Consumers Are Bullish. CEOs Remain Bearish. Could That Tension Sink the Economy?
Last month, as Costco chief financial officer Richard Galanti discussed the retailer’s strong earnings, a telling moment happened.
Costco, like many U.S. companies, has struggled with the impact of new tariffs imposed by the Trump administration. When an analyst asked Galanti how tariffs and global concerns were affecting consumers, he seemed to throw up his hands.
“Who the heck knows?,” Galanti said, prompting some chuckling on the call. “I think if we all turned off the television and stopped listening to everything every day, we’d all be better.”
As strange as it sounds for an executive at a $135 billion company to express bafflement at what his customers are thinking, Galanti has a point. Amid all the hand-wringing in executive suites about a slowing economy and a simmering trade war, the U.S. consumer has not only seemed indifferent to these concerns, they’ve almost single-handedly propped up the U.S. economy.
That much was evident Friday as the Commerce Department said U.S. retail sales in October grew 0.3% from the previous month, and 3.1% from a year ago. That pace of growth was better than the 0.2% rise that economists had forecast.
“The trends in retail sales, which account for about 1/3 of consumer spending, support a continued moderate pace of economic growth,” Ned Davis Research said in a note. While Lydia Boussour, senior economist at Oxford Economics said the data suggests “the consumer is alive and well” despite “signs of caution” in the economy.
The resilient demand among consumers stands in contrast to other data released Friday showing industrial production and factory output both slowing. According to the Federal Reserve, industrial production fell 0.8% last month, the biggest decline in 17 months. Even factoring out the impact of an autoworker strike, production levels still declined.
Those two economic data points underscore an apparent disconnect that has been emerging between how consumers and CEOs feel about the U.S. economy. Businesses have been cutting back on investment and output, with corporate leaders bracing for an economic slowdown. Consumers, meanwhile, are anything but cautious.
If only Corporate America could keep up.
The U.S. economy may have grown at a 1.9% rate last quarter, but business investment in software, R&D, equipment and buildings fell 3.0%. Meanwhile, shipments of business equipment also fell more than economists had forecast. Orders for so-called capital goods (those used to make other goods, not sold to consumers) fell 2.8%. And manufacturing activity has contracted for the last three months.
People in charge of business spending decisions aren’t feeling optimistic. CEO confidence is at its lowest level since the financial crisis, the Conference Board said recently. Only 4% of CEOs surveyed believe the economy would improve in the next several months, while two thirds saw it getting worse. A separate survey of CFOs showed they too have grown more, not less, pessimistic about the economic outlook.
Consumer sentiment, meanwhile, remains cheery. The Conference Board’s index measuring consumer confidence is holding steady around 126, below the 137 reading from a year ago, but well above the 48 level of a decade ago. Only 11% of consumers surveyed think the economy will get worse in the next six months.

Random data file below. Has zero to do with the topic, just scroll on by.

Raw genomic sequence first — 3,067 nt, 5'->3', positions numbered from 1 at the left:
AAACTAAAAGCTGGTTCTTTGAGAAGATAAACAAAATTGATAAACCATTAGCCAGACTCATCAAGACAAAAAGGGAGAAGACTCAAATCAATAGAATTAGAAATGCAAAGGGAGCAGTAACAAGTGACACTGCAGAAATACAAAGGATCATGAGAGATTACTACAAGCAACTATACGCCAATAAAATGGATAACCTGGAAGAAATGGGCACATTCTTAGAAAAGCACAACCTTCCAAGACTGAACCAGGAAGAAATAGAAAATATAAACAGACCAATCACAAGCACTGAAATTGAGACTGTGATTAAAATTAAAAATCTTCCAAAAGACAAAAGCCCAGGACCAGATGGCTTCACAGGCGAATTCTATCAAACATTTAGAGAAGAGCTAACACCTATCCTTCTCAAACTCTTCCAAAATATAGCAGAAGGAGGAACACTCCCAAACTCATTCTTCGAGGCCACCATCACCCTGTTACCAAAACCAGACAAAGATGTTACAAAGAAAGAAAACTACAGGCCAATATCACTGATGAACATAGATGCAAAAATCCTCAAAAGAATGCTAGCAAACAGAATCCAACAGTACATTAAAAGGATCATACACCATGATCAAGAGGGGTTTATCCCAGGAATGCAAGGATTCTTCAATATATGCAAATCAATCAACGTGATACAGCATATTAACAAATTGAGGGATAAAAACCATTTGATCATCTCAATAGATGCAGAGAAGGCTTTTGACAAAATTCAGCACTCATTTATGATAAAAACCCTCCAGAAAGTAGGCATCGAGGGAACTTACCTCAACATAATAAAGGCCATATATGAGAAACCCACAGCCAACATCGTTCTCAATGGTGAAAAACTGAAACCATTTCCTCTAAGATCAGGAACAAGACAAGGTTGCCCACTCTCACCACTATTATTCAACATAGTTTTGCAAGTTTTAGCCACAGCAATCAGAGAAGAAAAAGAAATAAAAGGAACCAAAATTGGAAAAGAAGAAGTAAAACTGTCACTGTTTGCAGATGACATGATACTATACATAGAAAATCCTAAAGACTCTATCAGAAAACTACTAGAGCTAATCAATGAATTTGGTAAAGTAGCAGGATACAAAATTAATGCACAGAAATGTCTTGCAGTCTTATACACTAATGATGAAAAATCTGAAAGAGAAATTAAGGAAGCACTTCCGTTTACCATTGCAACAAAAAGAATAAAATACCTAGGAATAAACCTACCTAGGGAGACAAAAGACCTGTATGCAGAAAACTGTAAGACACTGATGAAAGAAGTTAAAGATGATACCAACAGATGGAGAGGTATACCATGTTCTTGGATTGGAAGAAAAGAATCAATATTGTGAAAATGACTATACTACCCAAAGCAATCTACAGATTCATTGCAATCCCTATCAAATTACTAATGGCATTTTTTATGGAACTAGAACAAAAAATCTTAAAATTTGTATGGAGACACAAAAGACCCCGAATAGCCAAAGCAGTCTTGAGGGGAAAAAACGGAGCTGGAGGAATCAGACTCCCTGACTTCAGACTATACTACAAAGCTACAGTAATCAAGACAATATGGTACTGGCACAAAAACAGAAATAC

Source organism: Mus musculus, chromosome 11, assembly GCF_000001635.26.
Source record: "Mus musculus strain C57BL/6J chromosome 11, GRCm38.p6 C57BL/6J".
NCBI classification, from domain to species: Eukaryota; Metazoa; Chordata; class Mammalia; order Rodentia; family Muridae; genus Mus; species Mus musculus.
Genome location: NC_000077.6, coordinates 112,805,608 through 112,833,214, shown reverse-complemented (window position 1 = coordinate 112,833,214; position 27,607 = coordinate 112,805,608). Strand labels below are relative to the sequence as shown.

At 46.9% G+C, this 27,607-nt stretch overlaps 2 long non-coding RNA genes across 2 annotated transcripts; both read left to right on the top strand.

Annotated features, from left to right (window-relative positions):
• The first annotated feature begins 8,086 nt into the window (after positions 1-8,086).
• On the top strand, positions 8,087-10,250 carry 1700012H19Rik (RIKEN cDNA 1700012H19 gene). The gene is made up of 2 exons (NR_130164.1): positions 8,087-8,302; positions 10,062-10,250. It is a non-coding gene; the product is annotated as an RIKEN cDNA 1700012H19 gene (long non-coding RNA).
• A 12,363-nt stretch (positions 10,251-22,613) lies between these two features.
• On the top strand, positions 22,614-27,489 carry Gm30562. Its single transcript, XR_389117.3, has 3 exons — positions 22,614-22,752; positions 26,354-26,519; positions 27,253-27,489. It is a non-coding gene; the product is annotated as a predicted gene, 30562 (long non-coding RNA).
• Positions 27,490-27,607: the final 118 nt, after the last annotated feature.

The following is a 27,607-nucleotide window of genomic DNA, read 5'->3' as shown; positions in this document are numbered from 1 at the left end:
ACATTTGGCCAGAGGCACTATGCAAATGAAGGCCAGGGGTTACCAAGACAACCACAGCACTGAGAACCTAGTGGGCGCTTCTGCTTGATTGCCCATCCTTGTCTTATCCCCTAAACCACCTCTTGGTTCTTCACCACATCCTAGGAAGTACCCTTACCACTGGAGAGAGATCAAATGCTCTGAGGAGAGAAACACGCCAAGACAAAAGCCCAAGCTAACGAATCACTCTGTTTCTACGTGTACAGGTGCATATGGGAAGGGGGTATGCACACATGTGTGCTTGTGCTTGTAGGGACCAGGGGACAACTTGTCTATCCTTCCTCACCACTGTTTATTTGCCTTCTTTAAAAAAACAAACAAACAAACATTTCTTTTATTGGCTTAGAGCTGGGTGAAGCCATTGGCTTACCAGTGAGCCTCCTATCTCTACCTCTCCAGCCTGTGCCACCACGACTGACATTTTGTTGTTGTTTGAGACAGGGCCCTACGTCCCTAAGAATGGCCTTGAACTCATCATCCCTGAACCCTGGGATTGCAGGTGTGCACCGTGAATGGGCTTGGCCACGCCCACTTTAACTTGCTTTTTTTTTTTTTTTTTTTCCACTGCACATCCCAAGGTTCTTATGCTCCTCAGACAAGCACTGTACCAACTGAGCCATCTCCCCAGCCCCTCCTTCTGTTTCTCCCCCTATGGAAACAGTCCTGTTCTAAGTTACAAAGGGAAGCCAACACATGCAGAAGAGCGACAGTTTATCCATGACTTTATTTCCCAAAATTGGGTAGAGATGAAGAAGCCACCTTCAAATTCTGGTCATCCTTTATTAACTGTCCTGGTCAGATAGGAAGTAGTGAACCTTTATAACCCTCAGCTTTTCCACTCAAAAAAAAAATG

Consumers are benefiting from a 3.6% unemployment rate and an economy that added 128,000 jobs last month. Disposable personal income (the money, after taxes, families have to spend and save) grew by 2.9% last quarter, similar to the increase in household spending.
What’s going on? Are consumers in denial about a possible recession, or are CEO’s out of touch with an economy largely made up of consumer spending? The answer may be that consumers have reason to be optimistic, just as businesses have reason to be concerned—because both are looking at different corners of the economy.
“They’re both right,” said Calvin Schnure, senior economist at Nareit, a group representing real estate investment trusts. “They’re not really telling different stories. It’s just that consumers are looking at the strong job market and business investment is responding to two things: exports and manufacturing. And both of those have been hurt by the trade wars.”
In short, jobs remain plentiful enough that consumers don’t share the sense of foreboding that many CEOs feel. And so far, consumers haven’t felt the brunt of new tariffs as companies have worked to avoid passing on higher prices.
But this tug of war can’t last forever. Either consumer spending will remain strong until trade tensions can ease, prompting companies to increase business investment again, or companies will start passing on tariffs to consumers, laying off workers, or both. Job cuts in particular could dampen consumer confidence and spending.
If the latter scenario prevails, Schnure says, the evidence will likely show up first in initial jobless claims, which are reported weekly by people filing to receive unemployment benefits. Jobless claims rising by 10% or 20% could be a concerning sign. A contraction in commercial real estate activity could also be an early warning sign.
For now, both of those indicators suggest the outlook remains positive.
“Companies may say that they’re worried about expanding, but they’re not cutting back,” Schnure says. “A recession is when they cut back, but when they’re conscious about expansion and they’re waiting for some of the uncertainty to be resolved, that’s more of a rocky period. We’re in the cautious-about-the-expansion scenario.”
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